Twitch data breach: Everything you need to know

Twitch, the popular Amazon-owned video streaming service is hit by a major hack attack leaving the platform exposed open on both ends. This is one of the most embarrassing hacks in recent times and places a big question mark on Twitch's security measures in place. This attack was executed by an anonymous hacker who has done more damage to the video game streaming platform than ever imagined.

Twitch officials have confirmed this humiliating breach and have promised prompt updates on the same as they dig deep into the modus operandi of the hack. That said, much has been out in the open, and a lot of damage is now a certainty for the platform according to cyber security company Acronis.

The build-up

According to multiple internal sources, the company valued speed and profit over the security of its users and the company data. In the past as well, the streaming service has been hit by hate raids in which streamers had to deal with uncontrolled bots spamming their channels with hate speech. As a result, streamers joined force to create #twitchdobetter hashtag, and also went on a walkout on September 1 to generate attention.

Twitch acknowledged the complaints at that time and promised to develop tools and put safety measures in place to safeguard the game streamers and their valuable community of followers. All that was later pushed to the verge of ignorance by the management and things went on unattended.

Some Twitch employees had raised an alarm even before the incident, but the management allegedly responded to regular moderation failures at a snail's speed. Some sources told TheVerge that 'Twitch knowingly ignored the security issues and didn't disclose them.' One such security risk was identified in 2017 but unfortunately was never attended to, exposing the game streaming platform to future attacks and bigger risks such as the one recently.

Back in 2015 a security issue on Twitch had exposed certain accounts to unauthorized access but was shunned in the coming weeks. According to previous employees at Twitch, a hack of a large magnitude was inevitable due to the messy environment within the company.

As it happened

The whole leak has been publically posted as a 125GB torrent file by an anonymous poster on the 4Chan messaging board, which is popular among gamers and conspiracy theorists. According to the message, the file contains everything that's to know about Twitch, including its commit history. As per the poster, the hack is aimed to "foster more disruption and competition in the online video streaming space." The personal message even called Twitch's community "a disgusting toxic cesspool."

The leak includes the company's three years' worth of details comprising source codes for the various gaming platforms (PC, mobile and console) used on the service and codes of the proprietary SDKs and the AWS services in use by the platform. It is interesting to note that the leak is labeled as part one – indicating more is to come from the hacker, which should be alarming for the platform.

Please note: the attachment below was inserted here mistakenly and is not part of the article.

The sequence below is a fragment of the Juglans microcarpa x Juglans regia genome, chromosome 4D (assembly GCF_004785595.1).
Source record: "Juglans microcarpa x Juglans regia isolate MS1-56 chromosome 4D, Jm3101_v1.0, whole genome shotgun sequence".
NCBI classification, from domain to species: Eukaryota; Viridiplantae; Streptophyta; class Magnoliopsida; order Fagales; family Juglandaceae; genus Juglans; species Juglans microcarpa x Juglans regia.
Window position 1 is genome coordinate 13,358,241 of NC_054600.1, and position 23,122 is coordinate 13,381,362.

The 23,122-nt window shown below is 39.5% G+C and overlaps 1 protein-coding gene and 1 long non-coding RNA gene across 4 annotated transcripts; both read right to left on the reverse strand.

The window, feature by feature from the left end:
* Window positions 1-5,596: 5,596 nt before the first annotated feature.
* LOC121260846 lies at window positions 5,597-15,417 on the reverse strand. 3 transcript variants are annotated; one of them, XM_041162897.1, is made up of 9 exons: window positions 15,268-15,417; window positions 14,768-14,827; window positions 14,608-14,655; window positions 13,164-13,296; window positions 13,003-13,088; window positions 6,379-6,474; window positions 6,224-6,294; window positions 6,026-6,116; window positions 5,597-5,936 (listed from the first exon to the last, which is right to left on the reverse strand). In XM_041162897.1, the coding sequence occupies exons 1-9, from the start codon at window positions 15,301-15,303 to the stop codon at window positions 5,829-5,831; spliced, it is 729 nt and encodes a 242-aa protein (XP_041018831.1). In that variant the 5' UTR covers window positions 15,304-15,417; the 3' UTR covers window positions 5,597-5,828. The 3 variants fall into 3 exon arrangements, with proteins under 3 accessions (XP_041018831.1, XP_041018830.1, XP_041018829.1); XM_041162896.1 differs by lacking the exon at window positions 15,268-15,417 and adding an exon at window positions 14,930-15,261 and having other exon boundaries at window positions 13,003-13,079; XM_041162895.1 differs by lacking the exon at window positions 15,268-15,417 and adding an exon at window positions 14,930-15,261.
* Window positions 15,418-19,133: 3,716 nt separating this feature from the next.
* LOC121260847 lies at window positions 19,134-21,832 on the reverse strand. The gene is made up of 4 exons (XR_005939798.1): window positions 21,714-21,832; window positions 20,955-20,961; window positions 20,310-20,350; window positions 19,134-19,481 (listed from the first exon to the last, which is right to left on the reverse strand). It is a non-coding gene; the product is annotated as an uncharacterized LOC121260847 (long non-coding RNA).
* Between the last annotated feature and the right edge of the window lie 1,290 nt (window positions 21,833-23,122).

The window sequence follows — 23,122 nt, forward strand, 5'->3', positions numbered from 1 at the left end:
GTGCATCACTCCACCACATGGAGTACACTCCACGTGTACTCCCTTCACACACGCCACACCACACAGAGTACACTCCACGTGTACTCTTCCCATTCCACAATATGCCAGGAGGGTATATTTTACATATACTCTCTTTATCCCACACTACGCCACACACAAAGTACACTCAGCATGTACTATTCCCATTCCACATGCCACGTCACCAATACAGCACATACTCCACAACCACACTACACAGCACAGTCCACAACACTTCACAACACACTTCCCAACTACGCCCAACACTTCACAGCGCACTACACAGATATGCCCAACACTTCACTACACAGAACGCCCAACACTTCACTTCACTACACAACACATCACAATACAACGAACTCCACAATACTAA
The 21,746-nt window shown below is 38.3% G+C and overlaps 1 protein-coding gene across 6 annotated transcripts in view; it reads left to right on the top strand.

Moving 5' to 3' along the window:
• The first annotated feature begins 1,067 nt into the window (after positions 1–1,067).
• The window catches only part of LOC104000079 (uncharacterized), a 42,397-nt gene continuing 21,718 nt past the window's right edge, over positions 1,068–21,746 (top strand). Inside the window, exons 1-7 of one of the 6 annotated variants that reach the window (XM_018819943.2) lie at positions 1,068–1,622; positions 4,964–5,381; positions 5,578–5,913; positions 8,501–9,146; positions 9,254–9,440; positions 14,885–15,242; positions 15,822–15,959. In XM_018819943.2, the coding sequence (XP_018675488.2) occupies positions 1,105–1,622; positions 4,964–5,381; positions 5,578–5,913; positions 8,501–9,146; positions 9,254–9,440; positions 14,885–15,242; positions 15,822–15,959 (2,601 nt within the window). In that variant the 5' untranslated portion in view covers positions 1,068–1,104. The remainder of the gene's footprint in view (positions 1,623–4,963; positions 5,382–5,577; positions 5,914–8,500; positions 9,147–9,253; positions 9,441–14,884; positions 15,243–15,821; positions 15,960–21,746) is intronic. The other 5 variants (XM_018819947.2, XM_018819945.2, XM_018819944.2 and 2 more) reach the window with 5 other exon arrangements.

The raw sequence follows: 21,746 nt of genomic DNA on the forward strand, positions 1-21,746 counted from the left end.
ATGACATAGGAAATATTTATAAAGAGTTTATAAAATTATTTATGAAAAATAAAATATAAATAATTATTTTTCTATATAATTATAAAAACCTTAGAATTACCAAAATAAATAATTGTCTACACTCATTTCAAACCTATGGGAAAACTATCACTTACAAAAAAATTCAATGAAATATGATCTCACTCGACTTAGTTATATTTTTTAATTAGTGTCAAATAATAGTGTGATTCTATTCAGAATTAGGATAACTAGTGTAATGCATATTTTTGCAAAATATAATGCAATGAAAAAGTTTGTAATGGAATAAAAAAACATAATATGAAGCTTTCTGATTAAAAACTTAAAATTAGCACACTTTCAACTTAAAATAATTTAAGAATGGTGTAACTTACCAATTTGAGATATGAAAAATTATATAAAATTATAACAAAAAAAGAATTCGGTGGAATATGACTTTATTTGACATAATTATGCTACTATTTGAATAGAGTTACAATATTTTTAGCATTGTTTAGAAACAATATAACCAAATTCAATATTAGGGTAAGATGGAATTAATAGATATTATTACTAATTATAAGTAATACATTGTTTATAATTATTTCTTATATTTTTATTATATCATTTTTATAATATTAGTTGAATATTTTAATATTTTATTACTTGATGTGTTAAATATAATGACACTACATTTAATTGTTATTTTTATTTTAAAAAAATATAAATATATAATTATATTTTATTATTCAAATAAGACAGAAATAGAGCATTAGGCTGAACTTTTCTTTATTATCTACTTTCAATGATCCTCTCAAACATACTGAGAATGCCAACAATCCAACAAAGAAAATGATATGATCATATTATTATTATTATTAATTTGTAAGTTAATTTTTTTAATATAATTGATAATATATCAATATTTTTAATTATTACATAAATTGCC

While all this happened, Twitch justified the hack as an error in the AWS server configuration which allowed the hacker to access the data using a malicious third-party app. The AWS spokesperson said that the service was in no way at fault for this embarrassment and that AWS operated as intended.

Startling revelations

This hack has exposed information that is now being deciphered by the tech community who are always looking for such opportunities. The leaked data has put the detailed earnings of the top game streamers for all to analyze. The document lists the gaming sub-industry's gross earnings for top streamers from 2019 to October 2021. The gross earning for top account "CriticalRole" reached $9.6 million in total.

The top five earners have grossed around $35 million between them. According to the data, 13 accounts alone have made more than $108,000 in a year and more than 80 accounts have amassed $1million. The highest individual earner on the platform is Canada-based Félix Lengyel, going by the alias username "xQcOW". The streamer earned $8.4 million in the past year, and after this leak, Félix's followers will be startled by the amount of money their hero is making.

Moving on to other reveals, the Twitch hack has put parent company Amazon's own secrecy in jeopardy. There are details about a Steam rival under the wraps. The online game store is apparently codenamed "Vapor" and an obvious Twitch amalgamation in the future cannot be ruled out. This will integrate the viewing for streamers and the built-in games platform where these titles can be bought under one roof.

A code going by the name "Vapeworld" was also discovered in the extensive torrent file by Twitter user Sinoc. This is presumably a VR chat app having assets such as 3D emotes which will be integrated via Vapor into Twitch.

Final Thoughts

This surely isn't the entirety of the data that the hacker has to offer, and more could be served on the platter in the coming days. While Twitch is still trying to estimate the damage done, Amazon could also have more to lose than just its upcoming projects being left for everyone to see. Vital data such as APIs and server configurations are at risk of exposure.

Thankfully, the leak does not include the user passwords or other sensitive information like addresses. Pretty understandably, Ekram Ahmed of cyber security firm Check Point Software Technologies of Santa Clara, California urges users to immediately change their passwords and set up two-factor authentication to stay clear of any related hacks.

According to him, the leaking of source codes can have more serious results – especially when everything is out there in the open. It gives evildoers the perfect opportunity to release malware and steal sensitive information.